US health agency urges children return to school


Washington (AFP)

The top US health body has issued new guidelines on the reopening of schools, clearly weighting its recommendations in favor of returning students to their classes in fall.

The updated advice from the Centers for Disease Control and Prevention (CDC) was posted Thursday night, and came a few weeks after it was asked to change course by President Donald Trump.

"Being at the school, being on the campus, is very, very important," President Donald Trump told White House reporters Thursday.

With the virus still rampant in many parts of the country, a number of cities including Houston and Los Angeles have already announced that schools will reopen virtually.

Others like New York, where the epidemic has receded, are opting for a hybrid model.

The CDC's earlier guidelines had emphasized extreme caution, but the agency was asked by Trump earlier this month to revisit the topic.

The new advice reads: "Schools are an important part of the infrastructure of communities and play a critical role in supporting the whole child, not just their academic achievement."

But the agency maintains that it is not wise to re-open if the virus is circulating locally, and continues to urge physical distancing and use of masks.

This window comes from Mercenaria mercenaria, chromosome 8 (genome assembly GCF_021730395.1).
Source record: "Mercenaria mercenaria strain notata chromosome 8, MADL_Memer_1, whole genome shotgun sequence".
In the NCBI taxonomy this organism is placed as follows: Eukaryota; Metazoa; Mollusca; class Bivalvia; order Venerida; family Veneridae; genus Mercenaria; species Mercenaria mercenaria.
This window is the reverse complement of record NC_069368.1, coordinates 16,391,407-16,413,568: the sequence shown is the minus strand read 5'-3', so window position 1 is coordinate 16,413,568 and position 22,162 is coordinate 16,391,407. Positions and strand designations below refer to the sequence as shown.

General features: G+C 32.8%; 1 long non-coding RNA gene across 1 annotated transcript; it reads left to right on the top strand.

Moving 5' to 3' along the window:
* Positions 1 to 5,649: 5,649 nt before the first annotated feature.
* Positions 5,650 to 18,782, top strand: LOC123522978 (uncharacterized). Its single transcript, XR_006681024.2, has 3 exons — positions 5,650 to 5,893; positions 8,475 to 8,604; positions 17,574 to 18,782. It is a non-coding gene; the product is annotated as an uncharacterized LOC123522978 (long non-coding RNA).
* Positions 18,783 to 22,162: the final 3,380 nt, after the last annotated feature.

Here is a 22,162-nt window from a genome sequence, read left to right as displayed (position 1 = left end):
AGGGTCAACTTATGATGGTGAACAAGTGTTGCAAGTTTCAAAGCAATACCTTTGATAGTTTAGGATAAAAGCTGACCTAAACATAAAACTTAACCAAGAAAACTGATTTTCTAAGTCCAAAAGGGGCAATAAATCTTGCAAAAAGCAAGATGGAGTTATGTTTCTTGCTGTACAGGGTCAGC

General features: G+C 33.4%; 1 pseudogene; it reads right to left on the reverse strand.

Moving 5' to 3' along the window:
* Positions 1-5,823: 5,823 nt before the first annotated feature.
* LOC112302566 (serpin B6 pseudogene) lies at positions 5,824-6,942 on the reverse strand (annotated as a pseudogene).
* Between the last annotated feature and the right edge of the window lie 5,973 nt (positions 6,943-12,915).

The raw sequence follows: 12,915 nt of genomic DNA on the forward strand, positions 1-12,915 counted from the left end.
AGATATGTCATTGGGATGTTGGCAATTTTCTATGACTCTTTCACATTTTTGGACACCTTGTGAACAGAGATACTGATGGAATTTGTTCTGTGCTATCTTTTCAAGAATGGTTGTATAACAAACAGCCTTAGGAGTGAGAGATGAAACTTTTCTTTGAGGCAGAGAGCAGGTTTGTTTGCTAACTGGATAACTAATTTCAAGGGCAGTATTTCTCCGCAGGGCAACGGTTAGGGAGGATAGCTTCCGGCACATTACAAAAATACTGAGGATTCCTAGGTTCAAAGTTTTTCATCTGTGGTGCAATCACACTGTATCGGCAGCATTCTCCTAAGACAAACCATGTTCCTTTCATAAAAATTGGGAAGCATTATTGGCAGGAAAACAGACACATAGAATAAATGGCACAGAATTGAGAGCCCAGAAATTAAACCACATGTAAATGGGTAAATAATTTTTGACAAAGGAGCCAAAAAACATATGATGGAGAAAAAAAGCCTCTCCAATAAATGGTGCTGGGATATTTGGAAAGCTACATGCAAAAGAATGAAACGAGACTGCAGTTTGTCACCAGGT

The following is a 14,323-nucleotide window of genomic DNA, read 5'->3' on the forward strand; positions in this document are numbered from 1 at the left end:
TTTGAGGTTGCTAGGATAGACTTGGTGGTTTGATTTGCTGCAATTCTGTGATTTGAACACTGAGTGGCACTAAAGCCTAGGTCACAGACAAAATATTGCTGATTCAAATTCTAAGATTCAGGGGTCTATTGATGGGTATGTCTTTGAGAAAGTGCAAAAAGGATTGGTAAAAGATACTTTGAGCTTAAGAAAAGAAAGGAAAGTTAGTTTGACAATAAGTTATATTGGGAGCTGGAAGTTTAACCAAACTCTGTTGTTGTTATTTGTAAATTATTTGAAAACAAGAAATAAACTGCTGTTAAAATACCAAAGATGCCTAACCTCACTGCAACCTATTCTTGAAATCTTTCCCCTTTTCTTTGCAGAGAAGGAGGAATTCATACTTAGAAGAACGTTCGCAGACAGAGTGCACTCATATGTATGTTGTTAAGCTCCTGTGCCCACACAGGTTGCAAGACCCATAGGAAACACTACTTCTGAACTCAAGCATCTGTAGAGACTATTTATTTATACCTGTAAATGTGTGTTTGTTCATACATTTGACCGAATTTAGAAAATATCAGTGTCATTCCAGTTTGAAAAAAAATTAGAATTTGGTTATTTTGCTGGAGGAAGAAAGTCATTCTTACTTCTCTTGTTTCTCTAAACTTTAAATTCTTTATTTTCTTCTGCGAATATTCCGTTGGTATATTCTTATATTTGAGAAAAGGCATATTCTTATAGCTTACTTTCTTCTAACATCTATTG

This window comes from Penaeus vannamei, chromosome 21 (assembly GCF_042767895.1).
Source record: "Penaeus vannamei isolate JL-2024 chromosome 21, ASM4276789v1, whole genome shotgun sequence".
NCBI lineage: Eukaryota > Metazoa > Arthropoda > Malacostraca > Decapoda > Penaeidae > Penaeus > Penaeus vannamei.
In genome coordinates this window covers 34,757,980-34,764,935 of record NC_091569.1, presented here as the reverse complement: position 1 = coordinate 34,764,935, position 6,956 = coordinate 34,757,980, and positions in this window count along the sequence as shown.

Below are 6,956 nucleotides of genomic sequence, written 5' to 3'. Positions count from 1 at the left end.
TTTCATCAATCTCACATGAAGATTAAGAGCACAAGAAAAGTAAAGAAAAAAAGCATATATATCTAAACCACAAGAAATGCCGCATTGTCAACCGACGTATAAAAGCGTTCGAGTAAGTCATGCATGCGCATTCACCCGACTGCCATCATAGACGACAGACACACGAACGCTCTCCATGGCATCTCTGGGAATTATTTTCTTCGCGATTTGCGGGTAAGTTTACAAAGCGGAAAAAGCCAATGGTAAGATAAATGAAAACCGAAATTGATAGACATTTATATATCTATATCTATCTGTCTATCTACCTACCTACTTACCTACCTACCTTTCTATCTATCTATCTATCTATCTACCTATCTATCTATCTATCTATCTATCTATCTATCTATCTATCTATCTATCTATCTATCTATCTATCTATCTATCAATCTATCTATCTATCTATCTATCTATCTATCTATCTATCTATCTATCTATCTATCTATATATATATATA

The scientific community's position on schools has been evolving.

The risk of children becoming seriously ill from COVID-19 is very low, while pediatricians emphasize the beneficial role schools play in children's social development and mental health.

According to the CDC, prolonged school closures could worsen achievement gaps across income levels and racial and ethnic groups.

A study of 800,000 students by researchers at Brown and Harvard looking at how an online math program called Zearn was used found that student progress decreased throughout late April, particularly in low-income areas.

There are other benefits -- such as identifying cases of child abuse.

The capital Washington saw a 62 percent decrease in child abuse reporting calls compared to last year, but more severe cases of child abuse were presented in emergency rooms.

The CDC concluded: "The best available evidence from countries that have opened schools indicates that COVID-19 poses low risks to school-aged children, at least in areas with low community transmission, and suggests that children are unlikely to be major drivers of the spread of the virus."